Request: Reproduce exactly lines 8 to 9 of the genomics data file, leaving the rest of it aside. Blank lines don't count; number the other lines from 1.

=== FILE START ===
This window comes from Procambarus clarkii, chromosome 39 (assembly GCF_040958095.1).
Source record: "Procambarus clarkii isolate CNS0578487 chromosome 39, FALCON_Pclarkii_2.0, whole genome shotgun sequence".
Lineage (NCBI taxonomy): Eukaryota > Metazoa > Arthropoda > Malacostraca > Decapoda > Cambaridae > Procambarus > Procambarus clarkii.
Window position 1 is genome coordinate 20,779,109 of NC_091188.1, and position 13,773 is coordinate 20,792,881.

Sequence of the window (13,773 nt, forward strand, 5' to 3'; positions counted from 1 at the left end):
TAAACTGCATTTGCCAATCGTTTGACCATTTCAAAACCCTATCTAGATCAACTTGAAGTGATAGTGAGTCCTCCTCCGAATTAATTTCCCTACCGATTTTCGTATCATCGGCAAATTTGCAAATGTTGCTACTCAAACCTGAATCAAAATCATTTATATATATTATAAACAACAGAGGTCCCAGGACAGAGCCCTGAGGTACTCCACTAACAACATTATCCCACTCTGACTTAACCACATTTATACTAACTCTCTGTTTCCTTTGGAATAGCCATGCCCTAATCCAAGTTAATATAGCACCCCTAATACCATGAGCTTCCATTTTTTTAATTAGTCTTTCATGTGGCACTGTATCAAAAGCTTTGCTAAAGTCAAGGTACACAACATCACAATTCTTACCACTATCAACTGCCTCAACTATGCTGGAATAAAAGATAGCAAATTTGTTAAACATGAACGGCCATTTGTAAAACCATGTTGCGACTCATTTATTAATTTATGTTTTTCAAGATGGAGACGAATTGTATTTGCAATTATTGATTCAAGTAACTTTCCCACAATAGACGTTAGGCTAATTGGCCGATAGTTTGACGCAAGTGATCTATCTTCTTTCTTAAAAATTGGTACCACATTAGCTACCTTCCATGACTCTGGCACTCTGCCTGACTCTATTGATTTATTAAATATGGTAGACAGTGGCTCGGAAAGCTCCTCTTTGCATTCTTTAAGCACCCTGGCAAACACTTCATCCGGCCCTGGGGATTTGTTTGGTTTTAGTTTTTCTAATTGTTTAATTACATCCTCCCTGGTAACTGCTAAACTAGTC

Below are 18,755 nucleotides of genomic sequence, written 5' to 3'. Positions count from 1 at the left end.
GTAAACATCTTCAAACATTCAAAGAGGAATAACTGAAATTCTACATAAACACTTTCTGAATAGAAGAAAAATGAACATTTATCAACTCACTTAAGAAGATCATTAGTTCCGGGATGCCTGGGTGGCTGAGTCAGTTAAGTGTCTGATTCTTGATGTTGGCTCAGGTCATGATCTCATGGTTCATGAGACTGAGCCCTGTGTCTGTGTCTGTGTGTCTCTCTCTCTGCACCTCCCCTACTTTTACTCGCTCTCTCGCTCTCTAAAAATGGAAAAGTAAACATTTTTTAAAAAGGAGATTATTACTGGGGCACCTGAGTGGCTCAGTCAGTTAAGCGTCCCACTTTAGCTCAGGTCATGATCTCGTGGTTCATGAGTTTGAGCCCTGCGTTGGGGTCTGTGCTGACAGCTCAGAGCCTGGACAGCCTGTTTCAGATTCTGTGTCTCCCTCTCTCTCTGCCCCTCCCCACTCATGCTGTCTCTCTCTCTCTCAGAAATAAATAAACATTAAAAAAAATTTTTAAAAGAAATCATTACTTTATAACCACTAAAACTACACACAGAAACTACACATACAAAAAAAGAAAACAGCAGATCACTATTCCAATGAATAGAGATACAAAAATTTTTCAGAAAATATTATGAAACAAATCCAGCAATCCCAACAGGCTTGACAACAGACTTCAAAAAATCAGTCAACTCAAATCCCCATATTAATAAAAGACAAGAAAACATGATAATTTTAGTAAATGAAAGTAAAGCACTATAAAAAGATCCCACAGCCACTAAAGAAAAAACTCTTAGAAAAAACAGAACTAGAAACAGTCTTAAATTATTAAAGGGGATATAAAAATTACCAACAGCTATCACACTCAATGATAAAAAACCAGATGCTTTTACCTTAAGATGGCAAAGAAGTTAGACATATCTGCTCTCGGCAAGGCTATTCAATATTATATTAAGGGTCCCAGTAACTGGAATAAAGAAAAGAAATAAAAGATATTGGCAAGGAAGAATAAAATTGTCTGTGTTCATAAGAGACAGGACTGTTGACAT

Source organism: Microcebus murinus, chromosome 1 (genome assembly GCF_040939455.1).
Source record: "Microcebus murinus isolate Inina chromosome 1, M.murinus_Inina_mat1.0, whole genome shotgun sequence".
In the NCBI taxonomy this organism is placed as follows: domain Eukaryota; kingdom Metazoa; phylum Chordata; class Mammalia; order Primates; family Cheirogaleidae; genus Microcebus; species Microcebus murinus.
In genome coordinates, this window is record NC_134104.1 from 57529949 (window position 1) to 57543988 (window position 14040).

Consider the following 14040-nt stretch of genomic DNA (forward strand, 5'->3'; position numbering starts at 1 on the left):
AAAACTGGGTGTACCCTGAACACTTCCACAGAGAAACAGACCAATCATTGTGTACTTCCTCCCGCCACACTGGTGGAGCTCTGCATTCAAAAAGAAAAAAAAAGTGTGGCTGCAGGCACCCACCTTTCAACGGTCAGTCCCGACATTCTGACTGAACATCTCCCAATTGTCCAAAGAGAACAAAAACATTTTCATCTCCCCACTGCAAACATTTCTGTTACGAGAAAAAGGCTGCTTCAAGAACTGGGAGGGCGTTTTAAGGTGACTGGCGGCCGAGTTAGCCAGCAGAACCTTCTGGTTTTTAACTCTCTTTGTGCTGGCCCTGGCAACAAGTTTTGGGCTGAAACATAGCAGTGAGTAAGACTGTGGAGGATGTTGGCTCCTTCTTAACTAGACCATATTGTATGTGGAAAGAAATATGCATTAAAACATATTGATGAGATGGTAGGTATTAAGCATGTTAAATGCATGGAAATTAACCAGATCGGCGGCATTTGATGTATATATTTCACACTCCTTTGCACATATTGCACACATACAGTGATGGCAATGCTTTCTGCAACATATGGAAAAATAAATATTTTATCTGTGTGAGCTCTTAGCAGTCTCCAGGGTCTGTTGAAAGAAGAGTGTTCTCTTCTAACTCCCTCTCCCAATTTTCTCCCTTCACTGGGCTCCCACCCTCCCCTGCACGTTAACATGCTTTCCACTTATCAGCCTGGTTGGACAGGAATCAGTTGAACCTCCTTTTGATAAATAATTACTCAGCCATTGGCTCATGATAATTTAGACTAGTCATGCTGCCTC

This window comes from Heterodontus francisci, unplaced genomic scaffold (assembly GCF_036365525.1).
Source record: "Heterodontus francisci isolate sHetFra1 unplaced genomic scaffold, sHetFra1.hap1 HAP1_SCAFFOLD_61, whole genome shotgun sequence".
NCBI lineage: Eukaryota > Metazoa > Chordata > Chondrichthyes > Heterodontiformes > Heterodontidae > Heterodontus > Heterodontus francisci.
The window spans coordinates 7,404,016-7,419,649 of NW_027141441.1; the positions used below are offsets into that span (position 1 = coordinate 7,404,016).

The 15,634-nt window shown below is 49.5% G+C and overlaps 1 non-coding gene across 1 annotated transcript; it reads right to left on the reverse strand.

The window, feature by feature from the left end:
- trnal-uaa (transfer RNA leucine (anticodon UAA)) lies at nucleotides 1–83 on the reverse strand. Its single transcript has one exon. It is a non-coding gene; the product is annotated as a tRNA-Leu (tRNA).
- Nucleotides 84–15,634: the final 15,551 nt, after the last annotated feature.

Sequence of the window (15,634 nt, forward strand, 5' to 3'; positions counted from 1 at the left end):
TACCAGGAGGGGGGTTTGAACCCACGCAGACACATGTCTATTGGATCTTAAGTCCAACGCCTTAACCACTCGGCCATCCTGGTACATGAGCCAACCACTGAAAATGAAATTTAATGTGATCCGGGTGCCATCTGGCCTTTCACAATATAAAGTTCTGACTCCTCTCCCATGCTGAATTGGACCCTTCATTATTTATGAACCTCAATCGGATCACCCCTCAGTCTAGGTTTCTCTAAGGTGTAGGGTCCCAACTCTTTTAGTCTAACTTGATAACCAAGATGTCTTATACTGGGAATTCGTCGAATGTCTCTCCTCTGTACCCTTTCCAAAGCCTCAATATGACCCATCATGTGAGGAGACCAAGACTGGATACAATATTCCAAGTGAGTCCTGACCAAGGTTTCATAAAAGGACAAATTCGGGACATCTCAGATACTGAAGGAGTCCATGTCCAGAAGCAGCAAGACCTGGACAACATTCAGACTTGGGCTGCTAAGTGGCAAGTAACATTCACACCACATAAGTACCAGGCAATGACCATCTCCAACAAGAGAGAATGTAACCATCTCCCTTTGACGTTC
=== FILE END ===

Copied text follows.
GTAAACATCTTCAAACATTCAAAGAGGAATAACTGAAATTCTACATAAACACTTTCTGAATAGAAGAAAAATGAACATTTATCAACTCACTTAAGAAGATCATTAGTTCCGGGATGCCTGGGTGGCTGAGTCAGTTAAGTGTCTGATTCTTGATGTTGGCTCAGGTCATGATCTCATGGTTCATGAGACTGAGCCCTGTGTCTGTGTCTGTGTGTCTCTCTCTCTGCACCTCCCCTACTTTTACTCGCTCTCTCGCTCTCTAAAAATGGAAAAGTAAACATTTTTTAAAAAGGAGATTATTACTGGGGCACCTGAGTGGCTCAGTCAGTTAAGCGTCCCACTTTAGCTCAGGTCATGATCTCGTGGTTCATGAGTTTGAGCCCTGCGTTGGGGTCTGTGCTGACAGCTCAGAGCCTGGACAGCCTGTTTCAGATTCTGTGTCTCCCTCTCTCTCTGCCCCTCCCCACTCATGCTGTCTCTCTCTCTCTCAGAAATAAATAAACATTAAAAAAAATTTTTAAAAGAAATCATTACTTTATAACCACTAAAACTACACACAGAAACTACACATACAAAAAAAGAAAACAGCAGATCACTATTCCAATGAATAGAGATACAAAAATTTTTCAGAAAATATTATGAAACAAATCCAGCAATCCCAACAGGCTTGACAACAGACTTCAAAAAATCAGTCAACTCAAATCCCCATATTAATAAAAGACAAGAAAACATGATAATTTTAGTAAATGAAAGTAAAGCACTATAAAAAGATCCCACAGCCACTAAAGAAAAAACTCTTAGAAAAAACAGAACTAGAAACAGTCTTAAATTATTAAAGGGGATATAAAAATTACCAACAGCTATCACACTCAATGATAAAAAACCAGATGCTTTTACCTTAAGATGGCAAAGAAGTTAGACATATCTGCTCTCGGCAAGGCTATTCAATATTATATTAAGGGTCCCAGTAACTGGAATAAAGAAAAGAAATAAAAGATATTGGCAAGGAAGAATAAAATTGTCTGTGTTCATAAGAGACAGGACTGTTGACAT

Source organism: Microcebus murinus, chromosome 1 (genome assembly GCF_040939455.1).